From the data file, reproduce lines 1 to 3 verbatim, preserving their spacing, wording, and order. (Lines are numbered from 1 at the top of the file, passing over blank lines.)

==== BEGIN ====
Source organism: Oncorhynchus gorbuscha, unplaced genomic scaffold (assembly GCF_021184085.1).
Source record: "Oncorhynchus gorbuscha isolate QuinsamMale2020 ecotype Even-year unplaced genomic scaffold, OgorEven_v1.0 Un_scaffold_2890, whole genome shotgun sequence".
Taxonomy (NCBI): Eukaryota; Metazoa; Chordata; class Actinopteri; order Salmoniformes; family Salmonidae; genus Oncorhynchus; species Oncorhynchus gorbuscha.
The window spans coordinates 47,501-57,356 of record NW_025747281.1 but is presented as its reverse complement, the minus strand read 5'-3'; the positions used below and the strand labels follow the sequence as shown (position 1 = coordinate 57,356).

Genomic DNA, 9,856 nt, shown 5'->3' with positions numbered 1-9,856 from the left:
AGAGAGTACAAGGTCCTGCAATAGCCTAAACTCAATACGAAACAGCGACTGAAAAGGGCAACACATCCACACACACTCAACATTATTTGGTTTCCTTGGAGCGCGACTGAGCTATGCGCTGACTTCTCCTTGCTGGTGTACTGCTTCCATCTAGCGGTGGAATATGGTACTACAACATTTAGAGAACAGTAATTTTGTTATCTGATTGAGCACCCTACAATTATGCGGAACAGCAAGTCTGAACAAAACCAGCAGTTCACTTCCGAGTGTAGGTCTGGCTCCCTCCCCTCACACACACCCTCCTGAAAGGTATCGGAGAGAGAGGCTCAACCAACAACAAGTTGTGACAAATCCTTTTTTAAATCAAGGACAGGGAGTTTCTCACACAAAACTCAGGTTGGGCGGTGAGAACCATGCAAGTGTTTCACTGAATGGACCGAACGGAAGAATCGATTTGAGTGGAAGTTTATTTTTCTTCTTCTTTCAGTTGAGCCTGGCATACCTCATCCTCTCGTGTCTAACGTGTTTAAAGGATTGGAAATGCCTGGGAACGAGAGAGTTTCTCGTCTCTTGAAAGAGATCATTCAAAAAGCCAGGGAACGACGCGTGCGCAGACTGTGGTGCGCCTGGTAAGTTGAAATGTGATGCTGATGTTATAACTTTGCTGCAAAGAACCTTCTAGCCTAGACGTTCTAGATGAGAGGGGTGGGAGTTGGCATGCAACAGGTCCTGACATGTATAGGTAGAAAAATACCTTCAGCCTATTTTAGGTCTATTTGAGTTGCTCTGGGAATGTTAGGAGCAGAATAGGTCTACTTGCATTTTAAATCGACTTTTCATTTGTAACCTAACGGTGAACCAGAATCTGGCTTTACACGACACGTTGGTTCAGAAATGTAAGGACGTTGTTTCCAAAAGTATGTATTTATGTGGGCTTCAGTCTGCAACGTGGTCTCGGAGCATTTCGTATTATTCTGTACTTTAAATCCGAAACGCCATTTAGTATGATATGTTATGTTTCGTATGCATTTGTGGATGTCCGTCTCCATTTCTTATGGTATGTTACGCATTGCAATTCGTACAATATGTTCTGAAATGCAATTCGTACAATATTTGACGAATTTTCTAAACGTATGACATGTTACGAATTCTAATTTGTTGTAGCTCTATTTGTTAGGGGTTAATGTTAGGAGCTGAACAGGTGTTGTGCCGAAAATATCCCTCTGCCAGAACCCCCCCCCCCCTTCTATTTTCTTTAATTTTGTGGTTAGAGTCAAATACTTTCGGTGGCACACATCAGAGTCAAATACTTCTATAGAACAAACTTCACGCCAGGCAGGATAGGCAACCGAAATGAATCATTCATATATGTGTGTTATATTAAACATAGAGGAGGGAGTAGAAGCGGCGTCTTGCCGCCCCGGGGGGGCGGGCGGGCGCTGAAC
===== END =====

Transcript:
Source organism: Oncorhynchus gorbuscha, unplaced genomic scaffold (assembly GCF_021184085.1).
Source record: "Oncorhynchus gorbuscha isolate QuinsamMale2020 ecotype Even-year unplaced genomic scaffold, OgorEven_v1.0 Un_scaffold_2890, whole genome shotgun sequence".
Taxonomy (NCBI): Eukaryota; Metazoa; Chordata; class Actinopteri; order Salmoniformes; family Salmonidae; genus Oncorhynchus; species Oncorhynchus gorbuscha.